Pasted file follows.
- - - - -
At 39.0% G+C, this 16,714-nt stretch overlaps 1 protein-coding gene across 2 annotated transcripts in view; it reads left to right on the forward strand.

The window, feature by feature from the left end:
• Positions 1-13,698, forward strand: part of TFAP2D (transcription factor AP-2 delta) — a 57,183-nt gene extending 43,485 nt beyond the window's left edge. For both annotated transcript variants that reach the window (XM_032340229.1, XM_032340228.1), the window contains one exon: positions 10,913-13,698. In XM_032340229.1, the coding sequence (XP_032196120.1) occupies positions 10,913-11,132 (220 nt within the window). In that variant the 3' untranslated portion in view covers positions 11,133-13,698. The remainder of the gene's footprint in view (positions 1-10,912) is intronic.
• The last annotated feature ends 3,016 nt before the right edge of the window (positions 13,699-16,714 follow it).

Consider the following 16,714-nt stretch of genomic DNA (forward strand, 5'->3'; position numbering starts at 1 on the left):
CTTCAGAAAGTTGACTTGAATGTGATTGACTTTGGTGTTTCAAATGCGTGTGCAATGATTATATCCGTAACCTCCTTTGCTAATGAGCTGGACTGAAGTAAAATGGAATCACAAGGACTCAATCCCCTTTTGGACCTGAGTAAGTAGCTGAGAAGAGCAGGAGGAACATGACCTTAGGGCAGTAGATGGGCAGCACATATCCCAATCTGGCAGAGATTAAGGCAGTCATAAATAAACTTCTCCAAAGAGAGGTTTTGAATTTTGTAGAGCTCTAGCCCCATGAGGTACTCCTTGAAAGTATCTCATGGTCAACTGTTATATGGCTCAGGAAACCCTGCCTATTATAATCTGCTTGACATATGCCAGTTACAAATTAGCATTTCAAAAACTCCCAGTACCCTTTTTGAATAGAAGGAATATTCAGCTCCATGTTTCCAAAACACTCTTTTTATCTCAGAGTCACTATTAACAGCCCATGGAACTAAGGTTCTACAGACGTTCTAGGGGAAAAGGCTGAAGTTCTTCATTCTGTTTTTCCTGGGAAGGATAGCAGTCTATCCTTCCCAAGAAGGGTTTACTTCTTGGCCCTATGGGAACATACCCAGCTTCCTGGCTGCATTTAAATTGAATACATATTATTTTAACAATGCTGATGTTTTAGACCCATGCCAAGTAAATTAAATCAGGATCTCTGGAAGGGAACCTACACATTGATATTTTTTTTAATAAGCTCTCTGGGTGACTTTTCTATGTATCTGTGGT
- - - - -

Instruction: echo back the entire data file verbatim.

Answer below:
At 39.0% G+C, this 16,714-nt stretch overlaps 1 protein-coding gene across 2 annotated transcripts in view; it reads left to right on the forward strand.

The window, feature by feature from the left end:
• Positions 1-13,698, forward strand: part of TFAP2D (transcription factor AP-2 delta) — a 57,183-nt gene extending 43,485 nt beyond the window's left edge. For both annotated transcript variants that reach the window (XM_032340229.1, XM_032340228.1), the window contains one exon: positions 10,913-13,698. In XM_032340229.1, the coding sequence (XP_032196120.1) occupies positions 10,913-11,132 (220 nt within the window). In that variant the 3' untranslated portion in view covers positions 11,133-13,698. The remainder of the gene's footprint in view (positions 1-10,912) is intronic.
• The last annotated feature ends 3,016 nt before the right edge of the window (positions 13,699-16,714 follow it).

Consider the following 16,714-nt stretch of genomic DNA (forward strand, 5'->3'; position numbering starts at 1 on the left):
CTTCAGAAAGTTGACTTGAATGTGATTGACTTTGGTGTTTCAAATGCGTGTGCAATGATTATATCCGTAACCTCCTTTGCTAATGAGCTGGACTGAAGTAAAATGGAATCACAAGGACTCAATCCCCTTTTGGACCTGAGTAAGTAGCTGAGAAGAGCAGGAGGAACATGACCTTAGGGCAGTAGATGGGCAGCACATATCCCAATCTGGCAGAGATTAAGGCAGTCATAAATAAACTTCTCCAAAGAGAGGTTTTGAATTTTGTAGAGCTCTAGCCCCATGAGGTACTCCTTGAAAGTATCTCATGGTCAACTGTTATATGGCTCAGGAAACCCTGCCTATTATAATCTGCTTGACATATGCCAGTTACAAATTAGCATTTCAAAAACTCCCAGTACCCTTTTTGAATAGAAGGAATATTCAGCTCCATGTTTCCAAAACACTCTTTTTATCTCAGAGTCACTATTAACAGCCCATGGAACTAAGGTTCTACAGACGTTCTAGGGGAAAAGGCTGAAGTTCTTCATTCTGTTTTTCCTGGGAAGGATAGCAGTCTATCCTTCCCAAGAAGGGTTTACTTCTTGGCCCTATGGGAACATACCCAGCTTCCTGGCTGCATTTAAATTGAATACATATTATTTTAACAATGCTGATGTTTTAGACCCATGCCAAGTAAATTAAATCAGGATCTCTGGAAGGGAACCTACACATTGATATTTTTTTTAATAAGCTCTCTGGGTGACTTTTCTATGTATCTGTGGT